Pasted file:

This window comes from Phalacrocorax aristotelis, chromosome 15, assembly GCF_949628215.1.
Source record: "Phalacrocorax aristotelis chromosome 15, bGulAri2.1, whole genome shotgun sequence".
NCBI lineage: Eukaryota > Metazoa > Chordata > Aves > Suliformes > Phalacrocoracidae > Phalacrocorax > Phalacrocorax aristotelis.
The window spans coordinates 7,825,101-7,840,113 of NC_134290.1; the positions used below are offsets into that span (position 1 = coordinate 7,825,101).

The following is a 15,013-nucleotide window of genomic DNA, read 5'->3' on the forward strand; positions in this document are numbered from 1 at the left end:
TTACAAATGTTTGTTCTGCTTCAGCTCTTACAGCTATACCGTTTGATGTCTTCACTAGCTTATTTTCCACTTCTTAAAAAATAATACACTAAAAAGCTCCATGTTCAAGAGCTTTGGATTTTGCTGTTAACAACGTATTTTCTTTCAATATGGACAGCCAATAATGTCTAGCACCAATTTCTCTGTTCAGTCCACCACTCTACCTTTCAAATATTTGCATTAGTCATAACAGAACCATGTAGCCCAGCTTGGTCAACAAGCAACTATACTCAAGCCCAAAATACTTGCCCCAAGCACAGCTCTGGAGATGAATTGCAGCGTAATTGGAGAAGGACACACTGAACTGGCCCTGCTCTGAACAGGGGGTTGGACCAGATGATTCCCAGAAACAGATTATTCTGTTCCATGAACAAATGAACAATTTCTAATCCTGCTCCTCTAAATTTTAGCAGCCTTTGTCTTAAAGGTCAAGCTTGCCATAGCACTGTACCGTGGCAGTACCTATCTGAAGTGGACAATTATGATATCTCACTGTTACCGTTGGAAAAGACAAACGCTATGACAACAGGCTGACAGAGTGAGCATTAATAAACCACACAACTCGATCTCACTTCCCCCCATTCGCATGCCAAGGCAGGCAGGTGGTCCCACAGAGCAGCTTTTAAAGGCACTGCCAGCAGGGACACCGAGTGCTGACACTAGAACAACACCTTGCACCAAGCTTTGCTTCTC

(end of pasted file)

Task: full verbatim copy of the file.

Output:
This window comes from Phalacrocorax aristotelis, chromosome 15, assembly GCF_949628215.1.
Source record: "Phalacrocorax aristotelis chromosome 15, bGulAri2.1, whole genome shotgun sequence".
NCBI lineage: Eukaryota > Metazoa > Chordata > Aves > Suliformes > Phalacrocoracidae > Phalacrocorax > Phalacrocorax aristotelis.
The window spans coordinates 7,825,101-7,840,113 of NC_134290.1; the positions used below are offsets into that span (position 1 = coordinate 7,825,101).

The following is a 15,013-nucleotide window of genomic DNA, read 5'->3' on the forward strand; positions in this document are numbered from 1 at the left end:
TTACAAATGTTTGTTCTGCTTCAGCTCTTACAGCTATACCGTTTGATGTCTTCACTAGCTTATTTTCCACTTCTTAAAAAATAATACACTAAAAAGCTCCATGTTCAAGAGCTTTGGATTTTGCTGTTAACAACGTATTTTCTTTCAATATGGACAGCCAATAATGTCTAGCACCAATTTCTCTGTTCAGTCCACCACTCTACCTTTCAAATATTTGCATTAGTCATAACAGAACCATGTAGCCCAGCTTGGTCAACAAGCAACTATACTCAAGCCCAAAATACTTGCCCCAAGCACAGCTCTGGAGATGAATTGCAGCGTAATTGGAGAAGGACACACTGAACTGGCCCTGCTCTGAACAGGGGGTTGGACCAGATGATTCCCAGAAACAGATTATTCTGTTCCATGAACAAATGAACAATTTCTAATCCTGCTCCTCTAAATTTTAGCAGCCTTTGTCTTAAAGGTCAAGCTTGCCATAGCACTGTACCGTGGCAGTACCTATCTGAAGTGGACAATTATGATATCTCACTGTTACCGTTGGAAAAGACAAACGCTATGACAACAGGCTGACAGAGTGAGCATTAATAAACCACACAACTCGATCTCACTTCCCCCCATTCGCATGCCAAGGCAGGCAGGTGGTCCCACAGAGCAGCTTTTAAAGGCACTGCCAGCAGGGACACCGAGTGCTGACACTAGAACAACACCTTGCACCAAGCTTTGCTTCTC